5/9/2014 8:56 P.M. ET
Abreu starts at DH with ankle soreness
By Scott Merkin / MLB.com
CHICAGO -- Jose Abreu moved from first base to designated hitter for the series opener against the Arizona Diamondbacks due to a sore left ankle.
Although Abreu looked to be running at less than 100 percent during Thursday's 12-5 loss to the Cubs, he played down the issue before Friday's contest at U.S. Cellular Field.
"It's not in an injury. It's bothering me a little bit," said Abreu through interpreter and White Sox manager of cultural development Lino Diaz. "We don't know exactly where it's coming from. It might be from playing, but it's nothing alarming."
"He's just sore," said White Sox manager Robin Ventura. "He hits a lot of balls off his ankles. He hasn't felt comfortable enough to wear that brace. But I think tonight just to keep him off first base. Hopefully it settles down and he's all right."
Ventura described the issue as general soreness behind the ankle, but no structural damage. It's in the same ankle that bothered Abreu during Spring Training but in a different spot, and there's no fear that Abreu can do any sort of increased damage by being out on the field running the bases.
"You see him limping around. He says he's fine," Ventura said. "But it's hard to watch him limping around. You think it might be getting worse. So tonight we can DH him."
"I'll play every day," said Abreu, who has made 34 starts at first base and two including Friday at DH. "It's not that bad."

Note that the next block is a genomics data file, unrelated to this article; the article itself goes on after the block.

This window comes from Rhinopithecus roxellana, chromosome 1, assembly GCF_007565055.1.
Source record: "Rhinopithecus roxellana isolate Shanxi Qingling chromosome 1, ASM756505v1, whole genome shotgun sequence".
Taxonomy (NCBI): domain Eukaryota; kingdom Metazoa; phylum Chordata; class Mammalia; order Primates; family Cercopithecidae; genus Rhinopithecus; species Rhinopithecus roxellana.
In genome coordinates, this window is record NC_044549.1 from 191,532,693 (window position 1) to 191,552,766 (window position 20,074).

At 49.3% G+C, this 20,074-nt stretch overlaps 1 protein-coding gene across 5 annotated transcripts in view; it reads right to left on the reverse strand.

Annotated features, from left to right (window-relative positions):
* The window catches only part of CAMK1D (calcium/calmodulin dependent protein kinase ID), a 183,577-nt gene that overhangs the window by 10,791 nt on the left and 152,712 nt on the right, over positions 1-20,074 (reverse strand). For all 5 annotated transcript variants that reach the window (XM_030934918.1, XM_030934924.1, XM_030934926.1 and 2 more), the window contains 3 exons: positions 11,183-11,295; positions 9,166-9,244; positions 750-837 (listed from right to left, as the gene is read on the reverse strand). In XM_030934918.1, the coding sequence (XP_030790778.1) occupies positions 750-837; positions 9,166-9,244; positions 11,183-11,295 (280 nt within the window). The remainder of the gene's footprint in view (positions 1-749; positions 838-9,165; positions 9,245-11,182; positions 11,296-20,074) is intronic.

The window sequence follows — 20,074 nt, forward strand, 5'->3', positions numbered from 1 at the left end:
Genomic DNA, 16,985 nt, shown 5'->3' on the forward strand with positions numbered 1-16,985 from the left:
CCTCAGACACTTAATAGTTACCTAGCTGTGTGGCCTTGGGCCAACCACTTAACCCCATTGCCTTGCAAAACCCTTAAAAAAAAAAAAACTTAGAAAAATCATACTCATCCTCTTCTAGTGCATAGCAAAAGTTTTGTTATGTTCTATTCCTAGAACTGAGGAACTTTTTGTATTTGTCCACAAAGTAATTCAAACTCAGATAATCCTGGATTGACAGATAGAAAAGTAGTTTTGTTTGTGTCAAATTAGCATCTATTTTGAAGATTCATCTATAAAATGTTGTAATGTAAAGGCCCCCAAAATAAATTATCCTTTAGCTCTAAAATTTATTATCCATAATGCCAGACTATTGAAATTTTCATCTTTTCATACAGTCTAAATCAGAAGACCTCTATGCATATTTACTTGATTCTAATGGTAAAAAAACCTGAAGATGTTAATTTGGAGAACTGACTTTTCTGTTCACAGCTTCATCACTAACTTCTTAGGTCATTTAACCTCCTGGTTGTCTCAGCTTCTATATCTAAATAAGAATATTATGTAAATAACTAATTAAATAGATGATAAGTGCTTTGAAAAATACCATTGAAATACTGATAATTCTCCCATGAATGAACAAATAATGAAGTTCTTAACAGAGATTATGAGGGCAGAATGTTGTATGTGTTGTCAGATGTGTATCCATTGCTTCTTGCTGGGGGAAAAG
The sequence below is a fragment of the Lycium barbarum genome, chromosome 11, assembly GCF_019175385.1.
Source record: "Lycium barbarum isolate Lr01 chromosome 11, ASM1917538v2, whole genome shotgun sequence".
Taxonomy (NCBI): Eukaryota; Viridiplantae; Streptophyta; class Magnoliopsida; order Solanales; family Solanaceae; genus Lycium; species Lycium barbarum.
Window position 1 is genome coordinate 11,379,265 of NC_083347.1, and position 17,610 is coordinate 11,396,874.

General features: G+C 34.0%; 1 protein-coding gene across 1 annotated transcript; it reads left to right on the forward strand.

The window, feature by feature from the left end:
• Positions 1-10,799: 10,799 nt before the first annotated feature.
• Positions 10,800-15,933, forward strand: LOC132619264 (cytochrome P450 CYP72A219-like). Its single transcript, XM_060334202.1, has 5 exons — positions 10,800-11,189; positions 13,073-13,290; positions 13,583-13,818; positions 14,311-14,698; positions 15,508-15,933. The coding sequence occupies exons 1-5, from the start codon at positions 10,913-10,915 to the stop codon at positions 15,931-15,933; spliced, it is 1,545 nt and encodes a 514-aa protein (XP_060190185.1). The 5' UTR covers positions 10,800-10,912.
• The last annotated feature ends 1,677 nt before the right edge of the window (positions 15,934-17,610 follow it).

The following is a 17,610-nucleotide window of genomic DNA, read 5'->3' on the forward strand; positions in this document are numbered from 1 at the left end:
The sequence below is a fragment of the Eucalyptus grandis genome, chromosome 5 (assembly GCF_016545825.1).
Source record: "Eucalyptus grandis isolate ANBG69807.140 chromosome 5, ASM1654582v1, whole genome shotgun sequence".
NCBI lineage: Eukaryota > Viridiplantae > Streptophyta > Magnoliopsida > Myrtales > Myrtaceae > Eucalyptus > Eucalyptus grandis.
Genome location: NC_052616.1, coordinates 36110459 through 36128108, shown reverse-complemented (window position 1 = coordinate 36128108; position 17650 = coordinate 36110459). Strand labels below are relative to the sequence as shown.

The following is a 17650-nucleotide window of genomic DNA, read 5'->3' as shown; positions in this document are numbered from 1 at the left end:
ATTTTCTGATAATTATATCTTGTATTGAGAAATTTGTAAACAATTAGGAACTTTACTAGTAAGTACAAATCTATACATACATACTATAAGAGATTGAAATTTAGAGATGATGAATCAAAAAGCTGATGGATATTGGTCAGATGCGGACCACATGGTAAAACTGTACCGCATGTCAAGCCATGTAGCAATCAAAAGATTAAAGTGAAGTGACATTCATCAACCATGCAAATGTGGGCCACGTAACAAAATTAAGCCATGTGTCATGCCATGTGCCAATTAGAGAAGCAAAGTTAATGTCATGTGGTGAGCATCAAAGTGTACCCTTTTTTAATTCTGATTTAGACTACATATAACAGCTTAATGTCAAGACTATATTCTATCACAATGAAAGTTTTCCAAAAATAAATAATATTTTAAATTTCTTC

White Sox seeking results from prospect Mitchell
CHICAGO -- The road has not been an easy one traveled for Jared Mitchell since the White Sox selected him in the first round of the 2009 First-Year Player Draft. The outfielder, who split time between football and baseball at LSU, missed a crucial development year in 2010 after tearing a tendon in his left ankle during Spring Training.
Mitchell has struggled to find success with the bat since, hitting .157 with 41 strikeouts over 70 at-bats for Triple-A Charlotte this season, following a .167 showing last season. White Sox director of player development Nick Capra believes Mitchell, in his sixth season with the organization, might need to get out of his own way to succeed.
"We all know he's a very, very talented athletic kid," Capra said. "Sometimes he wants to do things his way. Sometimes his way is not always the best way to do things.
"Hopefully he softens up a little bit and starts taking instruction a little bit better. Once he does that, he'll reap the benefits."
Mitchell and the White Sox understand the time is now for him to show improvement at the plate.